West Iberian is a branch of the Romance languages that includes Castilian (Spanish and Judaeo-Spanish/Ladino), Astur-Leonese (Asturian, Extremaduran, Leonese, Mirandese and Cantabrian), and the modern descendants of Galician-Portuguese (Galician, Portuguese, and the Fala language). According to historical linguistic analysis, these languages are significantly closer to each other in historical terms than to any other living language in the peninsula—including Catalan, the other major Romance language of the Iberian Peninsula.
Until a few centuries ago, they formed a dialect continuum covering the western, central and southern parts of the Iberian Peninsula—excepting the Basque and Catalan-speaking territories. This is still the situation in a few regions, particularly in the northern part of the peninsula, but due to the differing sociopolitical histories of these languages (independence of Portugal since the early 12th century, unification of Spain in the late 15th century under the Catholic Monarchs, who privileged Castilian over the other Iberian languages), Spanish and Portuguese have tended to overtake and to a large extent absorb their sister languages while they kept diverging from each other.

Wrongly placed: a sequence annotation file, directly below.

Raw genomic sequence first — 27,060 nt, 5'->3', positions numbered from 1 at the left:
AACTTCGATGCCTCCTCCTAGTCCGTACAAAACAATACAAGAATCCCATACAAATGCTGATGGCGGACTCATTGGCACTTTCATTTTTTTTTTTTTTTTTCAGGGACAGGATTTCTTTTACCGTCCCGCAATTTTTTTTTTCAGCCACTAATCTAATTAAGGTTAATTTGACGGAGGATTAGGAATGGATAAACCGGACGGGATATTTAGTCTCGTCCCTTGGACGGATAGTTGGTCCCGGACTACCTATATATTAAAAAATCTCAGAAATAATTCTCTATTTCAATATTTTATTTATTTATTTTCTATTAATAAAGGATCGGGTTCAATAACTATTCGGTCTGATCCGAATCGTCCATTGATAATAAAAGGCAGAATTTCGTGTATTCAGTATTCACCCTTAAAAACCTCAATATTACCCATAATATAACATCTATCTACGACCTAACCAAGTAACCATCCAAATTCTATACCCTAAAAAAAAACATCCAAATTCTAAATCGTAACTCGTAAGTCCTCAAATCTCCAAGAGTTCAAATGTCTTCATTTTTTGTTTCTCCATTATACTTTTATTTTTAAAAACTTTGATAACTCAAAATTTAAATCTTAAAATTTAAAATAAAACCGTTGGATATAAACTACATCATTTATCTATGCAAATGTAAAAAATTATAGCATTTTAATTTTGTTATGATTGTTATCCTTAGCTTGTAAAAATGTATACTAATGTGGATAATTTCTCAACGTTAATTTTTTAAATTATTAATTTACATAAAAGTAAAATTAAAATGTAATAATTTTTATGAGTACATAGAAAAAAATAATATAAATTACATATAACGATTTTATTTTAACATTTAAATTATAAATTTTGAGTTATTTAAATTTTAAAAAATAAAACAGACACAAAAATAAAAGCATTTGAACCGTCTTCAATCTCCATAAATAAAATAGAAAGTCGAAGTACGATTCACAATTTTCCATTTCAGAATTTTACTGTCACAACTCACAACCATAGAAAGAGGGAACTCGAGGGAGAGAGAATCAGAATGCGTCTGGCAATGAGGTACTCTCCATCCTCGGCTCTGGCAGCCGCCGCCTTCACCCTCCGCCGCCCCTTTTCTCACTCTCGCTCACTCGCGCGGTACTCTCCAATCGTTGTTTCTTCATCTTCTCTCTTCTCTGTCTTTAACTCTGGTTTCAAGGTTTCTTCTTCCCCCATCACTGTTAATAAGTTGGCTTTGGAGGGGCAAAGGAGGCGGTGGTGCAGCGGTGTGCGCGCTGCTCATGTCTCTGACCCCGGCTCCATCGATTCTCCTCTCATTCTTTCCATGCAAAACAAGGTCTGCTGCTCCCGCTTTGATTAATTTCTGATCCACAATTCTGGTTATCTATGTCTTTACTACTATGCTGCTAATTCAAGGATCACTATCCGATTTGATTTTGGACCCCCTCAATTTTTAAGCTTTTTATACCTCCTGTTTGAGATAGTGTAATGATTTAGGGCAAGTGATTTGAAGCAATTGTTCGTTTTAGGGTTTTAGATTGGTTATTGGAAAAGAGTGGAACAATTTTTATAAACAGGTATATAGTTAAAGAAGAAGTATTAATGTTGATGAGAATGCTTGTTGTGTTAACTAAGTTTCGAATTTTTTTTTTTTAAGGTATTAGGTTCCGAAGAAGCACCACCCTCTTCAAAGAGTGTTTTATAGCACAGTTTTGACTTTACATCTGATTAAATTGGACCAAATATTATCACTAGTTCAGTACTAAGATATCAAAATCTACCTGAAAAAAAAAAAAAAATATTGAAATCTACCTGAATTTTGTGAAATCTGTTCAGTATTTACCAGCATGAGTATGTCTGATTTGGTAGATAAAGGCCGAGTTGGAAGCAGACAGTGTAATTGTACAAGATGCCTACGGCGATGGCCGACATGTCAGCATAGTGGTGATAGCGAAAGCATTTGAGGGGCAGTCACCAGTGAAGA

There is controversy over whether the members of the modern Galician-Portuguese and Astur-Leonese subgroups are languages or dialects. A common, though disputed, classification is to state that Portuguese and Galician are separate languages, as are Asturian, Leonese, and Mirandese. Cantabrian and Extremaduran are considered codialects of the Leonese language for UNESCO, whereas the latter is a Castilian dialect in the ISO codes.